Sexually transmitted infections in Europe 2013
This ECDC surveillance report on STI in Europe describes the epidemiological features and basic trends of the five STI under EU surveillance, Chlamydia trachomatis infection, gonorrhoea, syphilis, congenital syphilis, and lymphogranuloma venereum. It covers the years 2004 to 2013.
With an estimated 146 million infections each year, chlamydia is the most common sexually transmitted infection worldwide. And Europe is no exception with almost 385 000 cases reported in 2013 alone and more than 3 million between 2004 and 2013. But while trends in the number of chlamydia infections appear to have stabilised in recent years, gonorrhoea rates have gone up by 79% since 2008, particularly among men.
The report Sexually transmitted infections in Europe 2013 covers data and trends on the five sexually transmitted infections (STI) under surveillance in the countries of the European Union and European Economic Area (EU/EEA): chlamydia, gonorrhoea, syphilis, congenital syphilis and lymphogranuloma venereum (LGV).
The data show that different age groups are affected by different STI across the countries of the European Union and European Economic Area: while young adults between 15 and 25 years of age are only 14% of all syphilis cases, they account for almost 39% of gonorrhoea and 67% of chlamydia cases in 2013. This not only reflects the prevalence of the diseases but also testing and screening practices targeted at sexually active young adults, particularly for Chlamydia trachomatis infections.
Since 2008, the overall numbers for gonorrhoea have shown an upturn by 79%, particularly among men (+95%). This rise seems to be linked to increased cases numbers among men who have sex with men (MSM). The overall syphilis rate has been going up since 2010, particularly among men.
In 2013, 384 555 cases of chlamydia infection were reported in 26 EU/EEA Member States translating into an overall rate of 182 notifications per 100 000 population. Two-thirds (67%) of all chlamydia infections were reported in young people between 15 and 24 years of age, with the highest rates reported among women aged 20 to 24 years (1 717 cases per 100 000 population).
The high rates of chlamydia among young women (207 per 100 000 population) illustrate that some countries are successfully implementing effective case detection and management in an attempt to reduce the likelihood of reproductive tract complications from the infection.
But consistently high chlamydia rates also suggest that there is little, if any, effect of current chlamydia control activities on overall prevalence. The true incidence of chlamydia is likely to be considerably higher, due to the asymptomatic nature of the infection. In addition, considerable differences in testing methods, coverage and surveillance systems across Europe mean that many infections are not diagnosed or reported.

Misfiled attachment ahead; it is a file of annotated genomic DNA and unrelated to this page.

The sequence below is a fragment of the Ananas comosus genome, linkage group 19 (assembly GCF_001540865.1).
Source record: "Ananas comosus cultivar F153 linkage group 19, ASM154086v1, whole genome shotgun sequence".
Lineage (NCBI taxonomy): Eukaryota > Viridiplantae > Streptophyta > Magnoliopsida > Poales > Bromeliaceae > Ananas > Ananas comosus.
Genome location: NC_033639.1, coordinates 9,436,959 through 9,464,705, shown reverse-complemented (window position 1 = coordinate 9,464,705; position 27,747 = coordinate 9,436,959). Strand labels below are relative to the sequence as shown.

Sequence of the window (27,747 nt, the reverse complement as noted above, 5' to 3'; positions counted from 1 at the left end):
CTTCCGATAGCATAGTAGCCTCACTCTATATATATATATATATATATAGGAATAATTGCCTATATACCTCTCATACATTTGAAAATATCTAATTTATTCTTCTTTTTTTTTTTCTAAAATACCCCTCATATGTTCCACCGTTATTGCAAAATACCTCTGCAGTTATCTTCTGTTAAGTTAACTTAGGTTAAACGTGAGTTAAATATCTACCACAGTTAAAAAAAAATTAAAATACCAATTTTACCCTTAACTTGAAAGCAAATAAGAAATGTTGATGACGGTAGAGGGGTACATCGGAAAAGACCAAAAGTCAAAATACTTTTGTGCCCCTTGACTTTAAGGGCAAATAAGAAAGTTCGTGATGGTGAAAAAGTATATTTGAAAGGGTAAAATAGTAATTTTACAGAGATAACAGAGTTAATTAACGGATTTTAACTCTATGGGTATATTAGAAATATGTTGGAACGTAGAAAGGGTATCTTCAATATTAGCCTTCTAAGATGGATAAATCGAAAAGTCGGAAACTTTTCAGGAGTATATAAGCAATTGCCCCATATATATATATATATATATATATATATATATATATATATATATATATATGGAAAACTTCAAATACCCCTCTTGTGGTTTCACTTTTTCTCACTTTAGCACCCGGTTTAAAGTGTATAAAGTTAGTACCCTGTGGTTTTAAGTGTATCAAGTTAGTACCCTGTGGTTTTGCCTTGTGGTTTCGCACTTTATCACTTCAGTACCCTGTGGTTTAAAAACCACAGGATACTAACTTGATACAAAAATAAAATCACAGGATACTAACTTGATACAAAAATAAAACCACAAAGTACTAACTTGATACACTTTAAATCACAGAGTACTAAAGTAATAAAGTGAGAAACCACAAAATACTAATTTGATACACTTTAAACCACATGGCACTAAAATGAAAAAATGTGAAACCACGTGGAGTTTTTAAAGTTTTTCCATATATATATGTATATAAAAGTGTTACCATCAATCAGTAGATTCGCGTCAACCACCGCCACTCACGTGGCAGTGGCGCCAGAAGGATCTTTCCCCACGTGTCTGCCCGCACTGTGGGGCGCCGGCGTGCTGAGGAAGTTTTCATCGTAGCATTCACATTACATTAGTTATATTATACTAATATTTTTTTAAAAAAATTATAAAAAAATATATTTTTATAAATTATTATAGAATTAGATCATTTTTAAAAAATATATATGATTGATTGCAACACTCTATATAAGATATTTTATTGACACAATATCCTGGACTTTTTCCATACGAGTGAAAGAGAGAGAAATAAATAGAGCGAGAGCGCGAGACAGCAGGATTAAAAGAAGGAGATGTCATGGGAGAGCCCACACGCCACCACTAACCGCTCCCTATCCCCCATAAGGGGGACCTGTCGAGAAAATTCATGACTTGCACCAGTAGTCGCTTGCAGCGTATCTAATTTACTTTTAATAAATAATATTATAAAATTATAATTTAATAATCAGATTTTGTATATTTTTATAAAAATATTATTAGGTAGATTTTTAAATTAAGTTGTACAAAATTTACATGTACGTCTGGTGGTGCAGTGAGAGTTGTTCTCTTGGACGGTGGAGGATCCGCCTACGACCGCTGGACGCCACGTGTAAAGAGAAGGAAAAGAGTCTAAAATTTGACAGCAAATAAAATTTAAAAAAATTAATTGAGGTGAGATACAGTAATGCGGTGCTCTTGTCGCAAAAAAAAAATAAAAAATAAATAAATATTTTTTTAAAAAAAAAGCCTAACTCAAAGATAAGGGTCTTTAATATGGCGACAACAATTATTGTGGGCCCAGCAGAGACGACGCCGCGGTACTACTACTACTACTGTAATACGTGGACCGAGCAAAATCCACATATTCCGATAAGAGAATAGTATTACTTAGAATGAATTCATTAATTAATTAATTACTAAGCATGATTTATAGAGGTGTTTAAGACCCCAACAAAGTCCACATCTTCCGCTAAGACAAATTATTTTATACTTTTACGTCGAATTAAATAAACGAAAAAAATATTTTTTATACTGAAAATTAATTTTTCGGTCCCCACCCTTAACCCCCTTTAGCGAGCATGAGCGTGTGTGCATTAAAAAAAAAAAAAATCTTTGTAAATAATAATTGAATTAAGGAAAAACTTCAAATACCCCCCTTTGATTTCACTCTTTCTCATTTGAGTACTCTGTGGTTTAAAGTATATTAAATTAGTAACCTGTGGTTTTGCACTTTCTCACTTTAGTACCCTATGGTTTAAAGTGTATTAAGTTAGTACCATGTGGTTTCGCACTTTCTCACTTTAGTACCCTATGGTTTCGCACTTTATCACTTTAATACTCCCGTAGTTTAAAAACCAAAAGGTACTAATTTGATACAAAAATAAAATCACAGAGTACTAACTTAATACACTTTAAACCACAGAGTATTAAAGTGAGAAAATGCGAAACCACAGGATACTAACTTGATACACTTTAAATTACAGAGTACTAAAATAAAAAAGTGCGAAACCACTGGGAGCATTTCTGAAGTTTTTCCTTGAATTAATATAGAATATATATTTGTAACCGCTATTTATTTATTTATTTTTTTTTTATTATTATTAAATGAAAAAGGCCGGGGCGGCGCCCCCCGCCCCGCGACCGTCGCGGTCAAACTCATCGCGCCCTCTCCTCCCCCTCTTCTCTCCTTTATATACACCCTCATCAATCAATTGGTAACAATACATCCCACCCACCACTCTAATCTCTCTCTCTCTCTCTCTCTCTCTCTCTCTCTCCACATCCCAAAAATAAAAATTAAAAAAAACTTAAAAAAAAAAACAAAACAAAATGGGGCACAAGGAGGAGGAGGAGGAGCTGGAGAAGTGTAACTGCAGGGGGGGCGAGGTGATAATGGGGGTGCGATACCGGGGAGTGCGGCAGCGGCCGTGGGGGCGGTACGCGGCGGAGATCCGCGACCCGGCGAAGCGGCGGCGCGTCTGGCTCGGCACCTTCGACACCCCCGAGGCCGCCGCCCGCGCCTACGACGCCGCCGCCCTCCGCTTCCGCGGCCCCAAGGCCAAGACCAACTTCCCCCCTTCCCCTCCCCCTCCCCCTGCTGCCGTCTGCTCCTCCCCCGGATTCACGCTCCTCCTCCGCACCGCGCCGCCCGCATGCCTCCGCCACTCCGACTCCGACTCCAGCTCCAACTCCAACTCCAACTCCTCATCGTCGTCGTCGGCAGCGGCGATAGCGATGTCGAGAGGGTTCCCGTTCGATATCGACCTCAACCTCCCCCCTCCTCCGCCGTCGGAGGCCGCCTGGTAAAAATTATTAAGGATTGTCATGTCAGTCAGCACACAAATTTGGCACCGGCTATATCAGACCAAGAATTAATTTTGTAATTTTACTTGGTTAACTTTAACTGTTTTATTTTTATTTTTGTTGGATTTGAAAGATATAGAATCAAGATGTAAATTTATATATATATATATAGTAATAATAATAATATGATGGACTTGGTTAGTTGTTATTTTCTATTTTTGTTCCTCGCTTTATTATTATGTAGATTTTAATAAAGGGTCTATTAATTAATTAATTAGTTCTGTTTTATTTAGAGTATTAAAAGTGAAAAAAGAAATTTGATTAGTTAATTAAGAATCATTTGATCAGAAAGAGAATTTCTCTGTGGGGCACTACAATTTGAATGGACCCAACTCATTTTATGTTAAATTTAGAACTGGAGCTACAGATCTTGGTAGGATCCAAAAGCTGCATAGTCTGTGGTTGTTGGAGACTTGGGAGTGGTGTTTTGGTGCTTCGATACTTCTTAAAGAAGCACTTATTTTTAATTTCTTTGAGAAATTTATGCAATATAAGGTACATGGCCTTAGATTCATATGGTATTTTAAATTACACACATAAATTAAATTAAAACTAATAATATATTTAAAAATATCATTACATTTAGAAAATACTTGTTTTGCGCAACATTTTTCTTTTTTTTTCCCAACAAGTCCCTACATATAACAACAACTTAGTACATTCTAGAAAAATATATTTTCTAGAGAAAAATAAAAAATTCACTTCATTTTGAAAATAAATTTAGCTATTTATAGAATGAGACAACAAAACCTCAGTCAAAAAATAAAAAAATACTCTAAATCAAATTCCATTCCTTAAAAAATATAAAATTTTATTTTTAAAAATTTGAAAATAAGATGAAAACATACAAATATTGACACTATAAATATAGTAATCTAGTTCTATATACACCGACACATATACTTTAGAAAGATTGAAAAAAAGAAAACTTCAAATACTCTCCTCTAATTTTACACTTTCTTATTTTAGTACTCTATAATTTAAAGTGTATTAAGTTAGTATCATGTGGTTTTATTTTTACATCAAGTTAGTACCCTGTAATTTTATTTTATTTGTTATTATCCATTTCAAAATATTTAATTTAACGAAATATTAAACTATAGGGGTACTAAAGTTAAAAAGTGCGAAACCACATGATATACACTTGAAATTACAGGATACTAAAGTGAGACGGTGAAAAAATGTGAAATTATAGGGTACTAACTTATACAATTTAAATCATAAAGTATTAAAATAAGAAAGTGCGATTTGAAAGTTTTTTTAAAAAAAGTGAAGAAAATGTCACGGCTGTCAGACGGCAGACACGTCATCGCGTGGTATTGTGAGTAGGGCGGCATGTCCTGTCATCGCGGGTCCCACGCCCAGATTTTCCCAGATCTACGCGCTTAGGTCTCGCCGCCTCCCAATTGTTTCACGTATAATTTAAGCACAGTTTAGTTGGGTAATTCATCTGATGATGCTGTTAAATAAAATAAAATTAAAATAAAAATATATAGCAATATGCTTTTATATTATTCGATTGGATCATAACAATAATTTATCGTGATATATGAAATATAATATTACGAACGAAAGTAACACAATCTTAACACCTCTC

In 2013, 52 995 gonorrhoea cases were reported in 28 countries of the EU/EEA – 61% of all cases were reported by the United Kingdom alone. Gonorrhoea was reported three times more often in men than in women and nearly half of all gonorrhoea cases in 2013 (43%) were reported in MSM. Since 2008, the overall rate has gone up by 79%, and trends show an increase in most EU/EEA Member States.
The rising rates of gonorrhoea in many countries, although affected by increased testing among at risk groups, indicate on-going unsafe sexual behaviour – which also carries the risk of transmission of other STI, including HIV. In addition, the increased number of cases is worrying because of the possibility of antimicrobial-resistant N. gonorrhoeae strains. The latest resistance data from the European Gonococcal Antimicrobial Surveillance Programme suggest stable levels of resistance to cefixime and no significant increase in resistance to ceftriaxone. Despite these data, the development of resistance to existing treatments is feared to be only a matter of time.
Syphilis and congenital syphilis
A total of 22 237 syphilis cases were reported in 2013 (5.4 notifications per 100 000 population); five times more often in men than in women. Only 14% of cases reported in 2013 were among young adults between 15 and 24 years of age; the majority of cases were reported in people 25 years and older (30% among 25 to 34-year-olds; 27% among the 35 to 44-year-olds and 29% among the 45-year-olds or older). Most countries reported increasing trends between 2008 and 2013.
In 2013, 64 cases of congenital syphilis were reported in nine countries; thirteen countries reported zero cases. All EU/EEA countries have case report rates below the World Health Organization’s target for elimination of congenital syphilis. The effectiveness of national syphilis antenatal screening programmes is being investigated in an ECDC project.
In 2013, 1 043 cases of lymphogranuloma venereum (LGV) were reported in 10 countries.
For all five STI, the numbers of reported cases are most likely only a fraction of their true incidence due to lack of diagnosis or reporting. This is why strengthening enhanced surveillance of STI in Europe is essential to provide the necessary information to monitor disease distribution and evaluate the public health response to prevent and control the transmission of infections.